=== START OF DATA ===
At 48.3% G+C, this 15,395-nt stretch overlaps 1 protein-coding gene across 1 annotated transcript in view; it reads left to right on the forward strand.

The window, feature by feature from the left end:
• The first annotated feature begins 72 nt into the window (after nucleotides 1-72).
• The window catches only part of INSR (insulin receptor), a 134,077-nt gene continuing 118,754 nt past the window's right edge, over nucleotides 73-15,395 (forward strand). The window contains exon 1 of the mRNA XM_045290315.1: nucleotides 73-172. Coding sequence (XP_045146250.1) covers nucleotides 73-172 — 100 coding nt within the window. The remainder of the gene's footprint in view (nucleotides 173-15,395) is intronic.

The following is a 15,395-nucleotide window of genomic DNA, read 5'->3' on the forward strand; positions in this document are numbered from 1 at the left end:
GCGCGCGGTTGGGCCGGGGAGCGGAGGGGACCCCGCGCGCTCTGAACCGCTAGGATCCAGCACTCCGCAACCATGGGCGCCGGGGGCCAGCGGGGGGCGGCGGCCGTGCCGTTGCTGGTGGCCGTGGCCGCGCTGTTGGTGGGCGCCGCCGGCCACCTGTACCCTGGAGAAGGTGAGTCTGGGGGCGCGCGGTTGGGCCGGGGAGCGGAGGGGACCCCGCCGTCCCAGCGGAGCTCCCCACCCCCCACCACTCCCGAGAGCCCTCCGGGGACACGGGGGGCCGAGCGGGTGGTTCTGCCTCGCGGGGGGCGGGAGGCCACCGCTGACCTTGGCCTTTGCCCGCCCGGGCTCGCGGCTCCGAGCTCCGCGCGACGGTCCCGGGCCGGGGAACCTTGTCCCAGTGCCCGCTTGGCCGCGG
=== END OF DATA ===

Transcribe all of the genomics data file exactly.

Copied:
At 48.3% G+C, this 15,395-nt stretch overlaps 1 protein-coding gene across 1 annotated transcript in view; it reads left to right on the forward strand.

The window, feature by feature from the left end:
• The first annotated feature begins 72 nt into the window (after nucleotides 1-72).
• The window catches only part of INSR (insulin receptor), a 134,077-nt gene continuing 118,754 nt past the window's right edge, over nucleotides 73-15,395 (forward strand). The window contains exon 1 of the mRNA XM_045290315.1: nucleotides 73-172. Coding sequence (XP_045146250.1) covers nucleotides 73-172 — 100 coding nt within the window. The remainder of the gene's footprint in view (nucleotides 173-15,395) is intronic.

The following is a 15,395-nucleotide window of genomic DNA, read 5'->3' on the forward strand; positions in this document are numbered from 1 at the left end:
GCGCGCGGTTGGGCCGGGGAGCGGAGGGGACCCCGCGCGCTCTGAACCGCTAGGATCCAGCACTCCGCAACCATGGGCGCCGGGGGCCAGCGGGGGGCGGCGGCCGTGCCGTTGCTGGTGGCCGTGGCCGCGCTGTTGGTGGGCGCCGCCGGCCACCTGTACCCTGGAGAAGGTGAGTCTGGGGGCGCGCGGTTGGGCCGGGGAGCGGAGGGGACCCCGCCGTCCCAGCGGAGCTCCCCACCCCCCACCACTCCCGAGAGCCCTCCGGGGACACGGGGGGCCGAGCGGGTGGTTCTGCCTCGCGGGGGGCGGGAGGCCACCGCTGACCTTGGCCTTTGCCCGCCCGGGCTCGCGGCTCCGAGCTCCGCGCGACGGTCCCGGGCCGGGGAACCTTGTCCCAGTGCCCGCTTGGCCGCGG